9. How to Get around Vietnam
If you are expecting a comfortable trip in Vietnam with fun experiences, it is recommended that train and bus options are not included in your travel plans. It is widely known that the railway is the least developed transportation infrastructure in the country. A train ride from Hanoi in the north to Da Nang on the coast in the center takes almost 17 hours, when its price for a soft sleeper is the same as a flight between these two cities.
There are currently seven lines operating for the whole railway network, with an overall length of 2,632 kilometers. The North–South Railway Line, linking Hanoi and Ho Chi Minh City, is the most famous one, which is also known as the Reunification Express. Two types of service are offered: express (SE) and local (TN). All the SE and TN coded trains end with a number. The odd number indicates a train going from north to south, while an even number is for a train traveling from the south to the north. The Hanoi–Lao Cai railway line is the other frequently used one.
Some travelers consider entering Vietnam from China via the Hanoi–Nanning line. The line connects Gia Lam Station in Hanoi and Nanning Railway Station in Nanning. A soft sleeper costs 248 yuan. The following provides details about the train service (the schedule uses the UTC+7 time zone):
|MR1–T8702 ||T8701–MR2 |
|Stop ||Arrival ||Departure ||Stop ||Arrival ||Departure |
|Gia Lam || ||21:40 ||Nanning (China) || ||17:45 |
|Bac Giang ||22:39 ||22:42 ||Chongzuo (China) ||19:24< ||19:28 |
|Dong Dang ||02:00 ||03:00 ||Pingxing (China) ||21:11 ||22:41 |
|Pingxing (China) ||03:41 ||05:41 ||Dong Dang ||23:22 ||00:22 |
|Chongzuo (China) ||07:07 ||07:10 ||Bac Giang ||03:40 ||03:43 |
|Nanning (China) ||09:12 || ||Gia Lam ||04:45 || |
The other five railway lines are:
- The Hanoi – Quan Trieu railway line
- The Hanoi – Dong Dang railway line
- The Hanoi – Hai Phong railway line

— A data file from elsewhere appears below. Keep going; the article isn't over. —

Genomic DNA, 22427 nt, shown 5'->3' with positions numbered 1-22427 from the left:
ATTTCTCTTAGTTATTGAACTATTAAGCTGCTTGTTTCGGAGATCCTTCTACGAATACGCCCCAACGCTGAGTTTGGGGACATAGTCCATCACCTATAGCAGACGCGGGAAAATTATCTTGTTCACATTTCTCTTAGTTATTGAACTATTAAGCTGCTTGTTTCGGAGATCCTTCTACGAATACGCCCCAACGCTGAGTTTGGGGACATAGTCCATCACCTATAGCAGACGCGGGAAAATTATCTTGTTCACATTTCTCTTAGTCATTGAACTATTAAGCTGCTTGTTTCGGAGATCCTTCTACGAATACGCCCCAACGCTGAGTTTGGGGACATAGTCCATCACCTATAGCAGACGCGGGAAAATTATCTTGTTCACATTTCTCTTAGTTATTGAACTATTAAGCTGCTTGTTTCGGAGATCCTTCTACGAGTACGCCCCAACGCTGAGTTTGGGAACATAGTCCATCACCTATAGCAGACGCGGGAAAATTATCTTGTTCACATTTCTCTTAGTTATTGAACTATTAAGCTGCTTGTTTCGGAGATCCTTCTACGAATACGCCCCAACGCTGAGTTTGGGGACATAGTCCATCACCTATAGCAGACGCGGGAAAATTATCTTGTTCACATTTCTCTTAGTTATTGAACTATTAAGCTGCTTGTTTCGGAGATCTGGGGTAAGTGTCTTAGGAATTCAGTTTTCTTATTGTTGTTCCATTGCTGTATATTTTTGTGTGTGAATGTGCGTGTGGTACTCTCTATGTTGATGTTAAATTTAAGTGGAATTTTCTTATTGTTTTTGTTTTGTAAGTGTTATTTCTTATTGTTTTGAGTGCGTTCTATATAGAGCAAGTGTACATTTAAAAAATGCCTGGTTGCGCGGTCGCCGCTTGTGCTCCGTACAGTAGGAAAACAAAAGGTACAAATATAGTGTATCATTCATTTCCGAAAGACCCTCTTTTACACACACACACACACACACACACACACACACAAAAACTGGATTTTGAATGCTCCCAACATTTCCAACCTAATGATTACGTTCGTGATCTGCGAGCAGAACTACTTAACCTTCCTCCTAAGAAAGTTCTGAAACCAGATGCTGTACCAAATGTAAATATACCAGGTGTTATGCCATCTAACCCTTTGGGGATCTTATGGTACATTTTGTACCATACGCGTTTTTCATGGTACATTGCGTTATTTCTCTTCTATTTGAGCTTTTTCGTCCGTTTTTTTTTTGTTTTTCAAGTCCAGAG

- The Saigon – Quy Nhon railway line
- The Saigon – Phan Thiet railway line
Flying in Vietnam is cheap and fast, making it the best way to get around between major cities especially when you’re trying to see as much as possible!. Although Vietnam is not big, more than 20 airports are dotted around the country, with frequent flights and good prices. The main domestic carriers are Vietnam Airlines, being the best airline in Vietnam, and VietJet Air as a private low-cost one.
Many flights also link the two largest and most important cities, Hanoi and Ho Chi Minh City. It takes approximately 2 hours by plane. Almost all of Vietnam’s main cities can be reached by air, such as Hai Phong, Hue, Da Nang, Nah Trang, Da Lat, Can Tho, and Phu Quoc.
More on Internal Flights of Vietnam
Vietnam’s roads are notoriously narrow and under-developed, often winding through hilly areas. Prepare for motion sickness, and avoid inter-city bus rides, unless really on a budget or wanting to see the countryside. Some short bus rides or private road transport will be necessary to get to local attractions.
The good news is that car ownership is still relatively low, so traffic jams are few outside the cities, which are typically clogged with motor scooters, etc.
Follow the locals’ examples and learn the skill needed to cross the motorbike-filled roads.
A short boat trip is the other way to have a nice trip in Vietnam, making for a fun experience. They are especially popular in Ha Long Bay, the Mekong Delta, and the waterway connecting Vietnam and Cambodia.
We can arrange all of your internal transport if you travel to Vietnam with us, taking that worry off you. Just let us know what you would like to see, and we can tailor your trip including getting from city to city domestically